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On 16-Aug-05, at 12:13 PM, Rici Lake wrote:

I had to specify -msse2 for this to work on gcc 3.3.3

And it did make a bit of a difference, but only in some possibly unusual cases.

The pattern here is:

local t; local key=$1; local a = {[key] = 3}; for i = 1, 1e7 do local j = a[key] end

Full results, not converted to cycles (only user time), and without subtracting the cost of the for loop itself (about 0.12)

                                    normalization patch (note 6)
key          no sse   sse    note     no sse    sse
1             1.22    1.17    (1)      1.15     1.04
27            1.22    1.19    (2)      1.16     1.03
2^31-1        1.21    1.20             1.15     1.04
2^31          5.67    1.12    (3)      5.64     1.11
1e200         5.65    1.13             5.63     1.11
1/0           9.64    5.19    (4)      5.63     1.13
2^-1022       1.12    1.13             1.07     1.11
2^-1023       4.67    7.50    (5)      1.07     8.23
true          0.52    0.50             0.52     0.50
'a'           0.45    0.45             0.45     0.44
{}            0.83    0.80             0.83     0.80
function()end 0.82    0.81             0.82     0.80

Conclusion: Lua is optimised for string lookups in hash tables and integer lookups in the array part. That seems appropriate to me. The penalty for use of an object is noticeable but not outrageous. Floating point keys are problematic in certain cases, but probably not common cases. In any event, replacing the floating point normalization with an explicit check for 0 is probably an improvement.


0) The test does not account for hash collisions. Floating point keys are normalized by adding 1 to the key, so considerable precision will be lost for very small keys; in particular, all keys in the range (-2^-52, 2^-52) hash to the same place.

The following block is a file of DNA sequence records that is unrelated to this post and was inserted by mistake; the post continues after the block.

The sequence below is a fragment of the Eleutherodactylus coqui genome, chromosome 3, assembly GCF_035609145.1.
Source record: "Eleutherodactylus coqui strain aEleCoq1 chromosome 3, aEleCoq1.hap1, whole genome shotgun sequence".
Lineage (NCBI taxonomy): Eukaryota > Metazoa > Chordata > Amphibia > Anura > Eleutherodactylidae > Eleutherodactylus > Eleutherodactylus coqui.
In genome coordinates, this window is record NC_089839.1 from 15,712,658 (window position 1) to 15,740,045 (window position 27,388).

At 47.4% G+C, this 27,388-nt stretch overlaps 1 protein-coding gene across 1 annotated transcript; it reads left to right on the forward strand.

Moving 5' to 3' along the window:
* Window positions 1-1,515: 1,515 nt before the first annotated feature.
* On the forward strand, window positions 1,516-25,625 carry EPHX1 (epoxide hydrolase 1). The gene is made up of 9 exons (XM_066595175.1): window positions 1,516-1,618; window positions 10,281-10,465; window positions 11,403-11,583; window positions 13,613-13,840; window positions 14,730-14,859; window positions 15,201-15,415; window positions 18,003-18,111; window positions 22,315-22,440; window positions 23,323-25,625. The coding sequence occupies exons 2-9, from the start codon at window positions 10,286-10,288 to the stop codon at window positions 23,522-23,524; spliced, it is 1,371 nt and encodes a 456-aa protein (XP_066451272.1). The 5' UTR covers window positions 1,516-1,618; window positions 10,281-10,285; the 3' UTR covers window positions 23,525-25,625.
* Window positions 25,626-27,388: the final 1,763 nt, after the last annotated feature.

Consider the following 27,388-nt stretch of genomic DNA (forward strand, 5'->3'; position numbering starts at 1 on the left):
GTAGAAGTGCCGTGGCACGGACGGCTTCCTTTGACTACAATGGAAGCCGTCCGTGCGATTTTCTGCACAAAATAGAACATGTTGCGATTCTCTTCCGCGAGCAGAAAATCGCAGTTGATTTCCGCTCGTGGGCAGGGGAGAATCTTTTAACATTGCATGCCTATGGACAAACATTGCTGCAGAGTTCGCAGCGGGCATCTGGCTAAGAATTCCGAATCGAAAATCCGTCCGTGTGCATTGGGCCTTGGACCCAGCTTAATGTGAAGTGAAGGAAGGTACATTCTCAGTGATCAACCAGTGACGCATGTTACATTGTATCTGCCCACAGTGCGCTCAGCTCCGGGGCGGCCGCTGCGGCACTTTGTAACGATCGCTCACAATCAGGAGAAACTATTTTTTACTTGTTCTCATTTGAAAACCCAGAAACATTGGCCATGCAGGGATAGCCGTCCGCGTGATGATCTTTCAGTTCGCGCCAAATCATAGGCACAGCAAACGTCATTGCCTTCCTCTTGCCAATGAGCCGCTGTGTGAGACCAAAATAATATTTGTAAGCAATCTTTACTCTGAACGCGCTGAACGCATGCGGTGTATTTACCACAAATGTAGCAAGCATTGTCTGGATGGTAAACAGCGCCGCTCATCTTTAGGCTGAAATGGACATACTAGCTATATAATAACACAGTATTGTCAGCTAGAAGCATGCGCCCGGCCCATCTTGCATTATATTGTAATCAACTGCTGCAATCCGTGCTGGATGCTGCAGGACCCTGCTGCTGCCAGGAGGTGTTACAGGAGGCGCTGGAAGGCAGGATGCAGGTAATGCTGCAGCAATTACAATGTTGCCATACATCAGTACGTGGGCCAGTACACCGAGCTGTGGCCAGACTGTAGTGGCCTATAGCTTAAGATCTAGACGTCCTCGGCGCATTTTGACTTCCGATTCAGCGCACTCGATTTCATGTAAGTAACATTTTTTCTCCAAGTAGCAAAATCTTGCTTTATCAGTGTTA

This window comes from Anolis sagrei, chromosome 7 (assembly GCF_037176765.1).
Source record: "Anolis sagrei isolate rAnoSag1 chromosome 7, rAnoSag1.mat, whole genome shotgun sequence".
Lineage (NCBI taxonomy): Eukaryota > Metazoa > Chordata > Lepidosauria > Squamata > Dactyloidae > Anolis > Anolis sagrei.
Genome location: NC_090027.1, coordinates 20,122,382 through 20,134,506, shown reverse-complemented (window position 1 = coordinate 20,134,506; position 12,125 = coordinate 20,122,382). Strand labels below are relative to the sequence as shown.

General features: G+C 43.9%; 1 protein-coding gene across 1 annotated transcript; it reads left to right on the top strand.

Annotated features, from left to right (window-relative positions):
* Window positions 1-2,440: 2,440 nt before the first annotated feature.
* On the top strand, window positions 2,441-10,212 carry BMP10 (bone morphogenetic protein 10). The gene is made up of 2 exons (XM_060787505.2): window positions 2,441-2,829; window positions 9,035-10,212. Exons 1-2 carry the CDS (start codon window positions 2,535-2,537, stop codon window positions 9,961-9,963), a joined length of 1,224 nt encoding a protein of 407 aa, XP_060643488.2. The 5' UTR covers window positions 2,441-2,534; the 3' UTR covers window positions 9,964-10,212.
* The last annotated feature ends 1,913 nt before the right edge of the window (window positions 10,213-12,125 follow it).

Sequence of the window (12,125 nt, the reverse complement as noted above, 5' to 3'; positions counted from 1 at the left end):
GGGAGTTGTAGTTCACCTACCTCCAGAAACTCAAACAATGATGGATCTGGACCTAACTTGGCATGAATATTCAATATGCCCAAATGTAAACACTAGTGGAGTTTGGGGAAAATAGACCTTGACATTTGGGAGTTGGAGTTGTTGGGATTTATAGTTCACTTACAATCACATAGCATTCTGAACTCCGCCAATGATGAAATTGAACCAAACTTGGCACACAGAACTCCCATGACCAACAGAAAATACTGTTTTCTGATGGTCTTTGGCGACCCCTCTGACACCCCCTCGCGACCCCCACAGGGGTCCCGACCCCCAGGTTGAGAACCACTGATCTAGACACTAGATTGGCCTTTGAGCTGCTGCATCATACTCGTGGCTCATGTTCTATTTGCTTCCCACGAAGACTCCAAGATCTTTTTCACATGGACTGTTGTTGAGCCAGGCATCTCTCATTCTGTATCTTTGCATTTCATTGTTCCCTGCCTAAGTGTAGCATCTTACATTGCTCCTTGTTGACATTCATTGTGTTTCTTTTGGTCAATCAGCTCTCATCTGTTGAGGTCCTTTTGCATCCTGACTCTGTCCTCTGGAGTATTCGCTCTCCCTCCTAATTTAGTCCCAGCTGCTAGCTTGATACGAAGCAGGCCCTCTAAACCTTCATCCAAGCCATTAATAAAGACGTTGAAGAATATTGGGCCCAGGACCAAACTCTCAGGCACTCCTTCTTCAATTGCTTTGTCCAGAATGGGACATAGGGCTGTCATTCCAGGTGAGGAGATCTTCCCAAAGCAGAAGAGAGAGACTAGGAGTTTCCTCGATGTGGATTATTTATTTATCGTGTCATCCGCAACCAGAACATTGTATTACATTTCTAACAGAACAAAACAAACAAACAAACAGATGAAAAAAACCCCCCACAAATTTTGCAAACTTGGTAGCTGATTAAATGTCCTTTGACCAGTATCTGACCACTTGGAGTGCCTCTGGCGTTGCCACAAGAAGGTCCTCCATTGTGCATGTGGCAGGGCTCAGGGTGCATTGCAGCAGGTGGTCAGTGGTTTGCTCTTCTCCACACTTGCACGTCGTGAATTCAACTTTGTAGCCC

1) The pattern with key=1 does not create a as an array, so the lookup is in the hash part of a. Contrast:

local t; local key=1; local a = {3}; for i = 1, 1e7 do local j = a[key] end
        0.55 real         0.53 user         0.01 sys
local t; local key=1; local a = {[key] = 3}; for i = 1, 1e7 do local j = a[key] end
        1.22 real         1.22 user         0.00 sys

2) The SSE2 conversion does not seem to be measurably faster in the case where the conversion does not overflow (but see below).

3) 2^31 (and 1e200) cause integer overflow on double-to-int conversion. My guess is that the SSE2 instructions avoid a penalty in this case.

4) This is the penalty for compuations with infinity. Apparently, SSE2 is used (if available) for the initial cast to integer, but not for the normalizing addition of 1 in the case that the hash is computed from the floating point representation.

5) 2^-1023 is denormalized. This seems to trigger a slow-down with the SSE2 conversion; at least, that's the only explanation I can come up with.

6) A considerable amount of the slowdown in unusual cases comes from the normalization step (n += 1) in hashnum. I replaced this with an explicit test for 0:

  if (n == 0) return hashnode(t, 0);

This will also avoid hash collisions on very small keys. While this simple-minded benchmark cannot be considered more than an indication, it seems that this patch improves performance in all cases except denormalised values with SSE2 conversion.